The Hopeless Stupidity of the Republican National Committee

Earl Holt, American Renaissance, December 1, 2014

Is there a way to reform the GOP?

Last year, the Chairman of the Republican National Committee announced plans for the RNC to spend millions of dollars and endless man-hours on “minority outreach” programs into black and Hispanic neighborhoods. Other than endanger canvassers by sending them into dangerous “hoods” and barrios, this program has achieved nothing beyond confirming the RNC’s practice of squandering funds donated by supporters. I do not make this allegation flippantly.

When I lived in St. Louis, Missouri, from 1983 to 2009, I got to know a wealthy black couple who often attended Republican functions. When I asked why they were Republicans, the wife candidly replied, “Because the lines are shorter.”

In the same vein, someone once quipped that all a black has to do is deliver a pizza to Republican headquarters in most counties and they’ll try to groom him for public office. The current RNC leadership seems particularly susceptible to opportunistic blacks who feign allegiance to GOP principles in order to benefit themselves.

This is not to suggest that there aren’t some genuinely honorable and principled blacks who have found a home in the GOP. The difference is that they didn’t have to be recruited to be part of a “team photo.” They managed to find their own way into the party because they were attracted by its message and philosophy.

I suspect those who must be recruited–and are attracted by whatever benefits the RNC offers–will pretend to be loyal so long as the benefits continue while continuing to vote “Democrat.”

Colin Powell is a good example of a black man with little or no allegiance to Republican principles who, nonetheless, is usually the first in line to accept any favors the GOP offers. Although he publicly supported Barrack Obama in 2008 and 2012, a great many “establishment” Republicans and RNC-types actually wanted to draft Mr. Powell for a spot on the national ticket in several recent elections.

The same mentality was at work when a black, former Alabama Congressman named Artur Davis, who served eight years as a Democrat in the House and then ran as a Democrat for Governor, was invited to speak at the Republican National Convention in 2012. This should have created a storm of protest and been denounced as an affront to loyal Republicans–such as Joe Arpaio or Phyllis Schlafly, to name just two–who have fought on the front-lines of America’s culture wars for many years, with few perks and little recognition.

Instead, they were preempted by a Democrat with an American Conservative Union Lifetime Rating of 22 percent, and whose last year in Congress earned him a 7 percent rating. (He was getting significantly more leftist and partisan toward the end of his Congressional career, but this was no deterrent to the RNC.) What kind of GOP “leadership” would choose someone like that to address the Republican faithful, and how much did they have to pay him in the way of an honorarium?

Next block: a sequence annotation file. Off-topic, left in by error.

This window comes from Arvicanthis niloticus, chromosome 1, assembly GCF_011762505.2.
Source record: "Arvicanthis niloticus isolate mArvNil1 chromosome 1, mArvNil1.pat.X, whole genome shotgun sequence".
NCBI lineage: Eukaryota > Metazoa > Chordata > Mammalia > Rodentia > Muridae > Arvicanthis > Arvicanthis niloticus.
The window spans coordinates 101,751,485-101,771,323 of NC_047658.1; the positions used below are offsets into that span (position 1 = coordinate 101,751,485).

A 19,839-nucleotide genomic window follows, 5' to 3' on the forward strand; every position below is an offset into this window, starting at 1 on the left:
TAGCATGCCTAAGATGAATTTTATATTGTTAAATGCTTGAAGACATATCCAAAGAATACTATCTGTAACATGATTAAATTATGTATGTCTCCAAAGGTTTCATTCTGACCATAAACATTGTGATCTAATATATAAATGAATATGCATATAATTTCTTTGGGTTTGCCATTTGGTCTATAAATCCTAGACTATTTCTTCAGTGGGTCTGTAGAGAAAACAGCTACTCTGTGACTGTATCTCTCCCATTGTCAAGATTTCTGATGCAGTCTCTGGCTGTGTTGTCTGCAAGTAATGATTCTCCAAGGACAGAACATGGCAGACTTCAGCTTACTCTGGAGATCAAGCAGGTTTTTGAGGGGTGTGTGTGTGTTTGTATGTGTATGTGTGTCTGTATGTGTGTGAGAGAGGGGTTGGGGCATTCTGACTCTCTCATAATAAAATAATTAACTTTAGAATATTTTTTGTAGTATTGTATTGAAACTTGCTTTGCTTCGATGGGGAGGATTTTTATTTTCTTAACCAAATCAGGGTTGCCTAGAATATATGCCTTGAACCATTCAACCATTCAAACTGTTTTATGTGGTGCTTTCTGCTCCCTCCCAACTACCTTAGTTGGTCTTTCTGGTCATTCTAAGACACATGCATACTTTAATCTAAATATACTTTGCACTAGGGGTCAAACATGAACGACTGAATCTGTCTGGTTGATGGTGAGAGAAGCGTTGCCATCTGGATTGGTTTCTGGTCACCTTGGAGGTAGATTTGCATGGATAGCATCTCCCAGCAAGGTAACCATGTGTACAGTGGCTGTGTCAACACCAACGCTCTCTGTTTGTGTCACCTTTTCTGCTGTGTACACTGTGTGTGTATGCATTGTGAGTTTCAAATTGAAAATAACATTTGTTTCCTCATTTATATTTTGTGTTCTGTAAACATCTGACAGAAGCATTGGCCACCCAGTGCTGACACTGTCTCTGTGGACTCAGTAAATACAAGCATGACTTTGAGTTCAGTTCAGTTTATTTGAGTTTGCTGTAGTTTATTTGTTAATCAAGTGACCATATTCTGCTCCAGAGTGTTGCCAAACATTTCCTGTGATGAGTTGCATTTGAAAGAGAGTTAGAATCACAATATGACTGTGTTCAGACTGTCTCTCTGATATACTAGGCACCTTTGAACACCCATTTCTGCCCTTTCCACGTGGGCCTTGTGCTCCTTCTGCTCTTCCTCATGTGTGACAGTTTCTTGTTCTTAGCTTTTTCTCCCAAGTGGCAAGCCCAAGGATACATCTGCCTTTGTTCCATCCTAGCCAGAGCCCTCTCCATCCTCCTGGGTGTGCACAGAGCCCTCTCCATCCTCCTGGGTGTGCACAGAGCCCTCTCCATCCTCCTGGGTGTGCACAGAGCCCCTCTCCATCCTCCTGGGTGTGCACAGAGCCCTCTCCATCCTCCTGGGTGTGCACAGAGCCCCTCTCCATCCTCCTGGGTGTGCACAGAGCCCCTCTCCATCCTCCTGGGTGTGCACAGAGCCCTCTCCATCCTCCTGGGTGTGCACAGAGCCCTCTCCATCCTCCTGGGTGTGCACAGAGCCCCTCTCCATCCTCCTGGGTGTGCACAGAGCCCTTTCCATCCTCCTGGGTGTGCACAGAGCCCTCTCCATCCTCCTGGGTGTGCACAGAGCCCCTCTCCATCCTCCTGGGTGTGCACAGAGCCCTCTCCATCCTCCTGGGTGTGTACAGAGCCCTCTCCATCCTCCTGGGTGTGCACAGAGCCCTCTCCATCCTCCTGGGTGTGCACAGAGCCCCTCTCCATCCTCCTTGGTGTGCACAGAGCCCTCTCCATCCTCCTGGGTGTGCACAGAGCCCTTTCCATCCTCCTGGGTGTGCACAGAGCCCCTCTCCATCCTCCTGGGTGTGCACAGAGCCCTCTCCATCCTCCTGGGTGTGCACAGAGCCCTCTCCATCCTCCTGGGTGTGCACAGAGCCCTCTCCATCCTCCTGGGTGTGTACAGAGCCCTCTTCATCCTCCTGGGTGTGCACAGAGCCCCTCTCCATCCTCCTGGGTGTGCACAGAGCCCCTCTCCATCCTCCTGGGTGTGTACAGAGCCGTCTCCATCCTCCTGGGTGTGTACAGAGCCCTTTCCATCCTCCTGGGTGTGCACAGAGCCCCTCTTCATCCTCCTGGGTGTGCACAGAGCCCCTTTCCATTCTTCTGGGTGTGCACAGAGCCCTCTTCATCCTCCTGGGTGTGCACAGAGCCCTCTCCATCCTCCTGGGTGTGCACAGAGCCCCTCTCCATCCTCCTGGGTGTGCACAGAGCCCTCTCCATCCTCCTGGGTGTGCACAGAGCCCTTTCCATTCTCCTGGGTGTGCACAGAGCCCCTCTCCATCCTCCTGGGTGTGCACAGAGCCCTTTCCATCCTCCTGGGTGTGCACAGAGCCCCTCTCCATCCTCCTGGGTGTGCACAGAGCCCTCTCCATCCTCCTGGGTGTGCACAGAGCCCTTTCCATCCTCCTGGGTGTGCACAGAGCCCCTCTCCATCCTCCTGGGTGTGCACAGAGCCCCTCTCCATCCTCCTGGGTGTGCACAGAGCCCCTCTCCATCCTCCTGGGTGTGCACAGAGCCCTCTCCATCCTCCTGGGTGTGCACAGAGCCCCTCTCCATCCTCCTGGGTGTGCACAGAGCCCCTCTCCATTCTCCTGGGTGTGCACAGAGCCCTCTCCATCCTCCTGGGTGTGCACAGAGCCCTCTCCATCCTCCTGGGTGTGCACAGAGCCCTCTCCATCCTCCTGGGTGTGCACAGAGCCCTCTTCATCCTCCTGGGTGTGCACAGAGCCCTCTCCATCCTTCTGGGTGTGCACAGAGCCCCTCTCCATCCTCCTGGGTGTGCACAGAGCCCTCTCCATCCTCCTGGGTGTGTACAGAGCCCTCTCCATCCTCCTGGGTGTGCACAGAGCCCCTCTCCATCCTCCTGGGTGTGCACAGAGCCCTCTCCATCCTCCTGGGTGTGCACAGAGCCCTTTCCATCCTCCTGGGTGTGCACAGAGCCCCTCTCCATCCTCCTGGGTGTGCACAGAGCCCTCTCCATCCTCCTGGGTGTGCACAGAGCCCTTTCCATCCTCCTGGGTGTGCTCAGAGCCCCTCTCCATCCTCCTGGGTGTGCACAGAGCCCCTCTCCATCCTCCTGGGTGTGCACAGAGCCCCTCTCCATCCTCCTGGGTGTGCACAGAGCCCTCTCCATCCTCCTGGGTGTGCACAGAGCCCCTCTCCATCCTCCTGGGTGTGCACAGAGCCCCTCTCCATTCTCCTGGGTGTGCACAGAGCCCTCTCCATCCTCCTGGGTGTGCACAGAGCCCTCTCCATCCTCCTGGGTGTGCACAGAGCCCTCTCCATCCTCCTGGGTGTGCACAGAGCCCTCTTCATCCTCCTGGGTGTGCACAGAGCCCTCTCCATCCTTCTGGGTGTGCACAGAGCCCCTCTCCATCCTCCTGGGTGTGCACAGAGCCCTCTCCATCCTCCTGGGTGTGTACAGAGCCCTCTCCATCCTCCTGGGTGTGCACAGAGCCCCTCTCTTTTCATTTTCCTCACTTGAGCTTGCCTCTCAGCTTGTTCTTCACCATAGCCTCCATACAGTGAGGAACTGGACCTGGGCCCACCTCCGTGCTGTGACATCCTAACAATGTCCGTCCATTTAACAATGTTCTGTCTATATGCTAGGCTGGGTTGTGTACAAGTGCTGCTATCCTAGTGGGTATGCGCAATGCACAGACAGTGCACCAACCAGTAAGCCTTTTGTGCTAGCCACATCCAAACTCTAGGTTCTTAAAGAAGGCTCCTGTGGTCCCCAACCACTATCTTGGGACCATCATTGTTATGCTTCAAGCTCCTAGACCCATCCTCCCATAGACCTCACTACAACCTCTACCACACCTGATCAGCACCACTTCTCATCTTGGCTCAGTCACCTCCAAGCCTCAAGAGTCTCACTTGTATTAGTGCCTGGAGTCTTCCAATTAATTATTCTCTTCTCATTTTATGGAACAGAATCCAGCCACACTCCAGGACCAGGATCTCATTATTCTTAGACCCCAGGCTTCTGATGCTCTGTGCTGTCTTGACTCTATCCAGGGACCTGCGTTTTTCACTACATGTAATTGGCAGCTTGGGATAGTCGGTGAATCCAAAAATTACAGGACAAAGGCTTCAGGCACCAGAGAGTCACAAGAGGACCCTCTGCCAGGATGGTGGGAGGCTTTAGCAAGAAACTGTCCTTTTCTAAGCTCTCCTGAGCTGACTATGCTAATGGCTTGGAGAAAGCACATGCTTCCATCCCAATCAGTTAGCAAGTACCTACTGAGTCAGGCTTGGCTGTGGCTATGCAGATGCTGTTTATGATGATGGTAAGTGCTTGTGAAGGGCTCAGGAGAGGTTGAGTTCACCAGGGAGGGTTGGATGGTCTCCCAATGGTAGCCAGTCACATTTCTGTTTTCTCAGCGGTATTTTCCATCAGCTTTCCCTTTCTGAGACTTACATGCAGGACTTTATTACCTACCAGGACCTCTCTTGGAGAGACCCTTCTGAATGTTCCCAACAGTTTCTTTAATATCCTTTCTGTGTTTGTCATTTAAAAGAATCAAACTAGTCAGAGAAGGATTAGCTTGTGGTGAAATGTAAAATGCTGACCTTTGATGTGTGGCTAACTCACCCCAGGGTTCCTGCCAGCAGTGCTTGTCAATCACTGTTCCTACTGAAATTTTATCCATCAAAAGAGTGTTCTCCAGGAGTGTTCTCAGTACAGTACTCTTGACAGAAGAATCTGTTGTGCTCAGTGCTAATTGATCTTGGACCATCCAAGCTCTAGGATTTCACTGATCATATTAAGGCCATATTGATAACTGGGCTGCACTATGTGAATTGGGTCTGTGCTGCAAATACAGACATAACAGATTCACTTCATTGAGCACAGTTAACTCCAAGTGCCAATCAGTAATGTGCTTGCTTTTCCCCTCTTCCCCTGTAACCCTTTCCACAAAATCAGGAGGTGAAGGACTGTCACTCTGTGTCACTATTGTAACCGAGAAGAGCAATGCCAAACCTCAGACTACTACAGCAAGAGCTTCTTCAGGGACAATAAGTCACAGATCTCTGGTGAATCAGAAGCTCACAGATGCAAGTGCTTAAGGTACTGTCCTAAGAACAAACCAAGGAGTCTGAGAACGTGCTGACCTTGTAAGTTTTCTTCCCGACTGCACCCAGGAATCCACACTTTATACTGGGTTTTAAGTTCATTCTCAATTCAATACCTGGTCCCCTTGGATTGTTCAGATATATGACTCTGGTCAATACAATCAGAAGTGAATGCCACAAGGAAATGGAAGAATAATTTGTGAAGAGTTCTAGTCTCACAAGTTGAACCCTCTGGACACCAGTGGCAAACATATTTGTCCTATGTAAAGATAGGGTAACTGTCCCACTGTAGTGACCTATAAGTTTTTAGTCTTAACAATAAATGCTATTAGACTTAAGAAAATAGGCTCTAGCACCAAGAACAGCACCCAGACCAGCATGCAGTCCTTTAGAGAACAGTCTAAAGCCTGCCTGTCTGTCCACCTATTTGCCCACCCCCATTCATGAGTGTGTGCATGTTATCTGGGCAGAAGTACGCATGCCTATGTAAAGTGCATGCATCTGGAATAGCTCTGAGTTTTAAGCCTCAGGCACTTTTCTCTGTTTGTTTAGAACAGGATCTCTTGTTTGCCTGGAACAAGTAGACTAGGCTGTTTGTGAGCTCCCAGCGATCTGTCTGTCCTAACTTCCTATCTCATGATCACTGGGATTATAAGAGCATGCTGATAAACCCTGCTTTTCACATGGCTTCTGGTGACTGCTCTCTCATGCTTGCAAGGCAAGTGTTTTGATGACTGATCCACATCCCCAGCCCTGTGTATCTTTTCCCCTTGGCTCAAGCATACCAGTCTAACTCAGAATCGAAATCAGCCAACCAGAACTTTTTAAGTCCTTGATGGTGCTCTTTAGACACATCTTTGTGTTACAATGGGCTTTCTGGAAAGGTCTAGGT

When it comes to race, the RNC seems to be hopelessly naive and foolish. One scam that must have cost Republican contributors tens of millions of dollars over the years was the RNC’s earlier version of its minority outreach effort to the so-called “black Republican” constituency.

This has always been a pipe-dream and an utter failure: It is widely accepted that blacks voted nearly 95 percent for Barack Obama in 2008, and came close to repeating that level of support in 2012. In fact, the official statistics are certainly underestimates, and more accurate figures could be close to 98 or 99 percent. The reason for the undercount is that a common method for estimating the racial vote is to count any precinct that is all black, and use the voting records in these areas as part of the calculation of racial support for each candidate.

In fact, it is common to count precincts that are 90 to 95 percent black as 100 percent black, and even some areas thought to be all black may have a number of white voters. Many of these are people who were too stubborn to leave when their neighborhoods began to change, and have now lost so much equity in their homes they can’t afford to leave. When these whites vote Republican they are counted as “black” Republicans.

When I worked as a St. Louis Election Judge and Election Observer, I often saw whites who lived and voted in what were presumed to be “all-black” areas. That’s because I routinely volunteered for polling places in areas where most Republicans dare not tread, in order to combat voter fraud. This phantom “black” vote for Republicans helps nourish the RNC’s fantasies.

Despite endless RNC solicitations by mail, e-mail and telephone each year, my wife and I refuse to contribute. Instead, as we politely explain to telephone solicitors, we give directly to conservative Republican candidates because we do not trust the RNC.

This may be a way to reform the Republican Party: deny contributions to a leadership that has failed to earn our respect and appears wholly unable to overcome its own stupidity.

Topics: ,

Share This

Earl P. Holt, III
Mr. Holt is a retired entrepreneur and former anti-busing school board member in St. Louis, Mo, where he is grateful no longer to reside.
We welcome comments that add information or perspective, and we encourage polite debate. If you log in with a social media account, your comment should appear immediately. If you prefer to remain anonymous, you may comment as a guest, using a name and an e-mail address of convenience. Your comment will be moderated.